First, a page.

Twenty-Fifth Sunday after Pentecost / Tenth Sunday of Luke, December 8, 2019
Ephesians 4:1-7; Luke 13:10-17
In the Name of the Father and of the Son and of the Holy Spirit, one God. Amen.
Jesus was teaching in one of the synagogues on the Sabbath. And there was a woman who had had a spirit of infirmity for eighteen years; she was bent over and could not fully straighten herself. (Luke 13:10-11)
Jesus goes on to heal this woman, and then the ruler of that synagogue complains at Jesus that He had done work on the Sabbath, something that was forbidden to Jews at the time.
It would be easy for us to pass this reading by and just add this to our list of times Jesus healed someone and to the list of times someone complained that He had done this on the Sabbath day.
But I would like to look more closely at this Gospel and see what is going on here, because we will miss it if we just add this to our mental lists, concluding that yes, Jesus heals people, and yes, people sometimes get mad when He does it.
First, look at what St. Luke says about this woman: In our translation (RSV), it says that she had a “spirit of infirmity for eighteen years.” To our modern eyes, that looks like poetic language to say that she had been sick for eighteen years. But listen to another translation: “a woman was there who had been disabled by a spirit for eighteen years” (NET).
Now, that’s something different. Now we’re talking about an actual spirit, another being who is attacking her. It’s not just a poetic way of saying that she had been ill all this time.
And that makes far more sense, given what Jesus says later when He rebukes the ruler of the synagogue: “And ought not this woman, a daughter of Abraham, whom Satan bound for eighteen years, be loosed from this bond on the Sabbath day?” (Luke 13:16). Jesus says here that Satan has bound this woman for eighteen years.
I looked in the writings of some of the Church Fathers to see what they say about this, and what I found interpreted this passage the same—this is not metaphorical language. She is actually being assaulted and bound by a demon. Whether it is Satan in particular, taking Jesus’ words literally, or simply the powers of Satan, represented by a particular demon, it’s clear that the Fathers do not read this as a metaphor for ordinary illness.
One of the holy fathers, St. Theophylact of Ohrid, says this: “The woman suffered from this affliction as a result of demonic assault, as the Lord Himself says, This, woman, whom Satan hath bound, lo, these eighteen years. Perhaps God had departed from her on account of certain sins, and as a result Satan was punishing her. For Satan is in part the cause of all the hardships which afflict our bodies, when God on high permits him.”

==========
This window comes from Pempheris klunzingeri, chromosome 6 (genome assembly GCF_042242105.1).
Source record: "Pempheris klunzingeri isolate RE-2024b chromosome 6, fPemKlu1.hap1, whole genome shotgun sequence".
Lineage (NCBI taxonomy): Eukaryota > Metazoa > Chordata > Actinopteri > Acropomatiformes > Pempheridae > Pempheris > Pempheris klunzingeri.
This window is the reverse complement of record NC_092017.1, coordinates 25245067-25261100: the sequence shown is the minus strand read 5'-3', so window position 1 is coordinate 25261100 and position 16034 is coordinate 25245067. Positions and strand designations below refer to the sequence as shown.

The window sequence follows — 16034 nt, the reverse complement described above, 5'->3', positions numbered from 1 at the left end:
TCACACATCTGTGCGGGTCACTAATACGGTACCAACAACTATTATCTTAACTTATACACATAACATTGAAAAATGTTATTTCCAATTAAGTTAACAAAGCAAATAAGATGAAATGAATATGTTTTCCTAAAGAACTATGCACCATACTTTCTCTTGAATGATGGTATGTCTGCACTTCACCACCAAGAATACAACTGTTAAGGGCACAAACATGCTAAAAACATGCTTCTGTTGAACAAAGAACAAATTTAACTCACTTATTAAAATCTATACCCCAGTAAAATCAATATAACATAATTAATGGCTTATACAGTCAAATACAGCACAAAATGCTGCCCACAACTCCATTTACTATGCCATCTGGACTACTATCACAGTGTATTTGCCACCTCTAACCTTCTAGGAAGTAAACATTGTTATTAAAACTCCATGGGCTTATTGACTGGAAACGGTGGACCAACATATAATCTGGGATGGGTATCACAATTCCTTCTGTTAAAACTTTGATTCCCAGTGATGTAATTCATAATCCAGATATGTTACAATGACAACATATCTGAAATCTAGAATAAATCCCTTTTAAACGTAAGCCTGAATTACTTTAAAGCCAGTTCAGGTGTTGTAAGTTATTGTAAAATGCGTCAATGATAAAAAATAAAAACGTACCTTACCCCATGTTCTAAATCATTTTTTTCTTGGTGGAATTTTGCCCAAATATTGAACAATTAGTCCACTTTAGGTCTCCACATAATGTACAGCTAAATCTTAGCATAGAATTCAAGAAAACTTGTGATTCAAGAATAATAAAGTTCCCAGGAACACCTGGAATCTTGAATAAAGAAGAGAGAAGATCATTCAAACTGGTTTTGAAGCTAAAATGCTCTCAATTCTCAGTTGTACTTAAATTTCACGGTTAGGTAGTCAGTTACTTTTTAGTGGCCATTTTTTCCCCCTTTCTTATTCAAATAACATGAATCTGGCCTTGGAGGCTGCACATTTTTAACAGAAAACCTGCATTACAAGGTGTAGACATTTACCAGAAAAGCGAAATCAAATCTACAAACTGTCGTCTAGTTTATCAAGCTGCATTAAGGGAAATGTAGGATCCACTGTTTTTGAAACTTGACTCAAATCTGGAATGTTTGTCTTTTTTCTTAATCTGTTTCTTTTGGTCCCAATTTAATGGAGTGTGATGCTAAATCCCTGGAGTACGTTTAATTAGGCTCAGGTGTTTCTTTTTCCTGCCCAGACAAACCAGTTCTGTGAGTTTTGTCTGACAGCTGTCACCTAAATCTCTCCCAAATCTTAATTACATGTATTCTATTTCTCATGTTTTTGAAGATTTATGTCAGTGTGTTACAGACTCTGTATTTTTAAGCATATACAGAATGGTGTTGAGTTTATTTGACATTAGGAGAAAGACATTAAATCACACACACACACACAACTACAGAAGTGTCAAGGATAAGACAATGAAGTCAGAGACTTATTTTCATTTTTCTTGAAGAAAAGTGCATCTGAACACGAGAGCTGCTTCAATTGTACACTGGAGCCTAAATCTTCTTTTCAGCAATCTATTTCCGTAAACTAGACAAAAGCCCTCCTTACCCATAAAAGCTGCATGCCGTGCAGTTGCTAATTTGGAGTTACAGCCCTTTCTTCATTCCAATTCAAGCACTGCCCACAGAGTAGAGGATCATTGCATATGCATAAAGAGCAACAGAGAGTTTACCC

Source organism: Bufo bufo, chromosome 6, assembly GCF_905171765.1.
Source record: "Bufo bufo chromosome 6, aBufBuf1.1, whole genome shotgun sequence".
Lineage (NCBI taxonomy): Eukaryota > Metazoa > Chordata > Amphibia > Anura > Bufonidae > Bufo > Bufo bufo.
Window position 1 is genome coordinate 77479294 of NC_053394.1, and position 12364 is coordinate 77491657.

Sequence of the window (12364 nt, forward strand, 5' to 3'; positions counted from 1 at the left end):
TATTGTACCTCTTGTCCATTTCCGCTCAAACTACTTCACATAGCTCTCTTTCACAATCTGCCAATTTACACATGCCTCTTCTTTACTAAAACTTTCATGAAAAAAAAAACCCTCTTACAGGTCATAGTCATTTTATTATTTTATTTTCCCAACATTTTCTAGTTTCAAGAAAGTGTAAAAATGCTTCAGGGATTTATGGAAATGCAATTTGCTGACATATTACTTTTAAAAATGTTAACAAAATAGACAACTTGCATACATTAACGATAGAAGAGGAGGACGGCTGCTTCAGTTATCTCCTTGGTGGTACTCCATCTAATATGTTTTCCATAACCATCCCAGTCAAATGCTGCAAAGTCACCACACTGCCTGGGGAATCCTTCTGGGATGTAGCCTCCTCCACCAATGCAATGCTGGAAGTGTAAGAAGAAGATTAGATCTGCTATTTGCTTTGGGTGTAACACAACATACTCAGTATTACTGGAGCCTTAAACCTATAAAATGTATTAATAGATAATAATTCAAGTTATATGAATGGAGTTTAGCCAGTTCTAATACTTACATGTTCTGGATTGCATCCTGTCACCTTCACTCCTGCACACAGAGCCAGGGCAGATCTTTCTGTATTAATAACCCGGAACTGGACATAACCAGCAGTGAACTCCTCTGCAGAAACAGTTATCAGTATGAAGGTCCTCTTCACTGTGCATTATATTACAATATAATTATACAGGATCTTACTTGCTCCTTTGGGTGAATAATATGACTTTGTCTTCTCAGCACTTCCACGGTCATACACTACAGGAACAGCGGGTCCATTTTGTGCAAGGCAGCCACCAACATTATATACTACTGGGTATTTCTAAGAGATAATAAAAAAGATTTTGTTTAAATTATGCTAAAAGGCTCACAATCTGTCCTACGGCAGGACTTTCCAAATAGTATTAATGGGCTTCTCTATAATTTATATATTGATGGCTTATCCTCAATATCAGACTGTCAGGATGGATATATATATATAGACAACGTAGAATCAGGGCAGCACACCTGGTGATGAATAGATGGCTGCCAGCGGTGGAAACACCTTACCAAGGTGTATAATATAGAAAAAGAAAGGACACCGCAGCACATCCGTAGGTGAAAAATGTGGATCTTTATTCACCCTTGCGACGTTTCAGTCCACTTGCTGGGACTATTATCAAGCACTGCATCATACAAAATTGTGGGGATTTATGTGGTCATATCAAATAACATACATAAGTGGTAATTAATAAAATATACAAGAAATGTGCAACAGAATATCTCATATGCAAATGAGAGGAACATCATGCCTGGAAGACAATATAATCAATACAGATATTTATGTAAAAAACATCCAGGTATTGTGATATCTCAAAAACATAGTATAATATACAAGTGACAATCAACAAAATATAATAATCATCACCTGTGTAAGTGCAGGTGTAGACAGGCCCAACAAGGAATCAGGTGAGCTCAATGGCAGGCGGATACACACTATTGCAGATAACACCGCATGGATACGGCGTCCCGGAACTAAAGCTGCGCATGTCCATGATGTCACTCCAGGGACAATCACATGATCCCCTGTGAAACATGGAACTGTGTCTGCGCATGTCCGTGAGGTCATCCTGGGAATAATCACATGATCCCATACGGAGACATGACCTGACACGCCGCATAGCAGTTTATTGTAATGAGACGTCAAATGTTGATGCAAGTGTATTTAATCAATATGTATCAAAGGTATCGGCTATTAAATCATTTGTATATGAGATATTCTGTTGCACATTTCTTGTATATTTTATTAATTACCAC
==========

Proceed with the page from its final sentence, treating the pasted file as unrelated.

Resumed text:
I mention this to highlight a reality that we modern people tend to gloss over and not pay much attention to: the reality of both angels and demons. To understand what these creatures are, we have to look at the Holy Scriptures. The Bible tells us that God created the heavenly hosts, what we would normally call angels. And it also says that some of the heavenly hosts rebelled against God and thus fell from heaven, that is, they fell from their communion with God and lost their places in His Divine Council. These angels who fell we refer to as demons.
And this is also the origin of paganism, too, for some of these fallen angels began to accept worship from mankind. As the Scripture says, “The gods of the nations are demons” (Psalm 95(96):5).
The Scriptures speak of angels and demons and gods in many places, and nowhere does it ever say that these are just metaphors or made-up stories. The Church Fathers treat them exactly the same way. They don’t even bother saying that they are real, because no one in their times ever taught that they weren’t.
And what is more, these beings were understood to be interacting with the visible world all the time. So it makes total sense to St. Theophylact, when interpreting our passage, to say that “Satan is in part the cause of all the hardships which afflict our bodies.” He does not say this because he is just ignorant of medical science that “we now know” can fully explain all our ailments. It turns out that if you spend enough time around doctors, you will discover that, while medical science can describe many ailments, it cannot always explain the cause.
Furthermore, we as Christians are not materialists. We believe that reality is more than what we can detect with our physical senses. So for us to accept that anything that happens in life is entirely about material causes is essentially to depart from our Christian faith. And even hardcore atheist scientists will say that they see things happening for which there is no apparent material cause.
Now, St. Theophylact does not say that the demons are fully responsible, but rather “in part.” We are not utterly at their mercy. And he also speculates that perhaps God had departed from this woman on account of certain sins, and so then she is left without protection from the demons. So when Jesus encounters her and looses her from the demonic binding, she is healed and whole, given grace from God to protect her from this demonic assault.
This incident is critical to our understanding of what Jesus’ ministry is about. We often see Him healing people, but we perhaps do not always take note that many of these healings are exorcisms. Why would Jesus spend so much time on exorcism? It is because He has come to earth to set things right, since He is the Righteous One.
As we said earlier, many angels fell from God into rebellion, becoming demons. But before that fall, they were part of the heavenly hosts, assisting God in His dominion over the creation. But now these principalities, powers and rulers—as St. Paul calls them in Ephesians 6:12—are abusing the position given them by God. Instead of participating in the life that He gives, they afflict the creation with death and suffering.